SR: Yeah. You got to remember when Max said that, it was when jazz was in this heavy post-bebop thing, and all the jazz drummers were staying in the jazz thing with the exception of maybe Art Blakey who was delving deep into the Africana experience. And then later Max did it with the Freedom Now Suite (Candid Records, 1960), and this is what Max was talking about—most of the drummers being trapped inside this jazz rhythm. There weren't many breakouts. Tony Williams was one of the few that escaped... and I've managed to escape![laughing]

align=center>Steve Reid

Steve Reid with Kieran Hebden



AAJ: Max Roach passed away there very recently. How do you relate to Roach because he was more than just a drummer, wasn't he?

SR: Yeah, he was representing the black experience which was what he was and what I am. You do what you are. He always kept the African thing up front, and I liked the point in his particular music that he didn't usually use a keyboard. So this opened the thing up rhythmically. That kind of frees things up, unless you got the right keyboard player. Remember the old joke, "Shoot the pianist! [laughing]

AAJ: Going back to Fela Kuti for a minute, when he came to America at the end of the sixties, he became more politicized and returned having absorbed more of the jazz and more of the James Brown soul thing. And in a way your return to America from Africa was not too dissimilar, was it?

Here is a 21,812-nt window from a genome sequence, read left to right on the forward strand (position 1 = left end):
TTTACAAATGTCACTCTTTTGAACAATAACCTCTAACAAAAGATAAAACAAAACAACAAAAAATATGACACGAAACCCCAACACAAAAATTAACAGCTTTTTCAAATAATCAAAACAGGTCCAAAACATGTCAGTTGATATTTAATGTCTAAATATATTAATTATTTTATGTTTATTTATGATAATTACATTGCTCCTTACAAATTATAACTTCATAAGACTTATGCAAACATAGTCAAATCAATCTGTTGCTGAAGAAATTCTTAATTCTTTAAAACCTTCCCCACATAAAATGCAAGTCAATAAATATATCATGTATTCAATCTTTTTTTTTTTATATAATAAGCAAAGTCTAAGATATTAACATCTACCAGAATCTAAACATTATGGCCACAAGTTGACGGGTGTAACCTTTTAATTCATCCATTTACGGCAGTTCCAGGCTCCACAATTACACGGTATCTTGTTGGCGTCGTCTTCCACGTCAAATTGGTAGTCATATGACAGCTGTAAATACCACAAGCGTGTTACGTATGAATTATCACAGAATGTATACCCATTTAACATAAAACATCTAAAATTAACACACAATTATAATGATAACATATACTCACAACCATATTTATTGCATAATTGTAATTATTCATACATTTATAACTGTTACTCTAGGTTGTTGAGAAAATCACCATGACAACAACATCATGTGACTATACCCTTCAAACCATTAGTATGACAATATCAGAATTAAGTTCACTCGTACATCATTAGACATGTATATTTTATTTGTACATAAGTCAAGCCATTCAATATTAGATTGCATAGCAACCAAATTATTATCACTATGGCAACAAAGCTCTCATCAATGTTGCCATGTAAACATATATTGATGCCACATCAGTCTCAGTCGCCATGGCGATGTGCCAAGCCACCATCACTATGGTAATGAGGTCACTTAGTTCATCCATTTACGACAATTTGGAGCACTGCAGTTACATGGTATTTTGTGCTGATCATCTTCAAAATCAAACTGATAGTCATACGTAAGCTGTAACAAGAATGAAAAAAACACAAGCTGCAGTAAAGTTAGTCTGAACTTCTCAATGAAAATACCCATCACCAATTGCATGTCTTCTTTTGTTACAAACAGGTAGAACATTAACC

SR: No, it wasn't too dissimilar. On my return from Africa, I went to jail.

AAJ: For refusing to fight in Vietnam. Do you mind retelling that episode in your life?

SR: No. I wear it like a badge, man. I stood up for my people. I didn't want to go and fight no war, and them people wasn't hurting us. I'm proud that I was part of the movement. The Unites States is the only country that doesn't have a draft, and the reason is 'cause a hundred thousand guys like me went and clogged up the jails. So they had to pull that system down and make it voluntary. If you wanted to go and fight, if you wanted to be Rambo, it was your choice.

I was from a real ghetto. I was in gangs and all that, so the experience didn't break me or crack me. It made me stronger. I played music while I was in there. I stayed in touch, and miraculously, it was during the anti-war movement. Joan Baez arranged for the Master Brotherhood, a group I used to hang out with and play with, and [we] recorded a couple of things together. Well, she arranged for them to come up to the jail and play.

We had the whole band in there, even at one time. I just kept on swimming, man, you know? Because you gotta do what you gotta do, and do what you want to do. That's what my daddy taught me, and so that's stood me well in life.

You've gotta give, man, you've gotta have a loving feeling. I believe all the guys playing this music, we're blessed. It's a special thing, and there should be nothing but love coming from us. This is what we can do; this is the contribution we can make. There's no blood on the jazz music.

With Fela, you know, it's very dangerous for a musician to be political. They were always asking Coltrane to talk about Vietnam, and he said no, let me talk about love and peace, you know, and the love supreme. In politics you have to have one qualification: You have to be a liar. So I try to stay out of the whole area because then you're required to fulfill the qualifications of a politician. [laughing]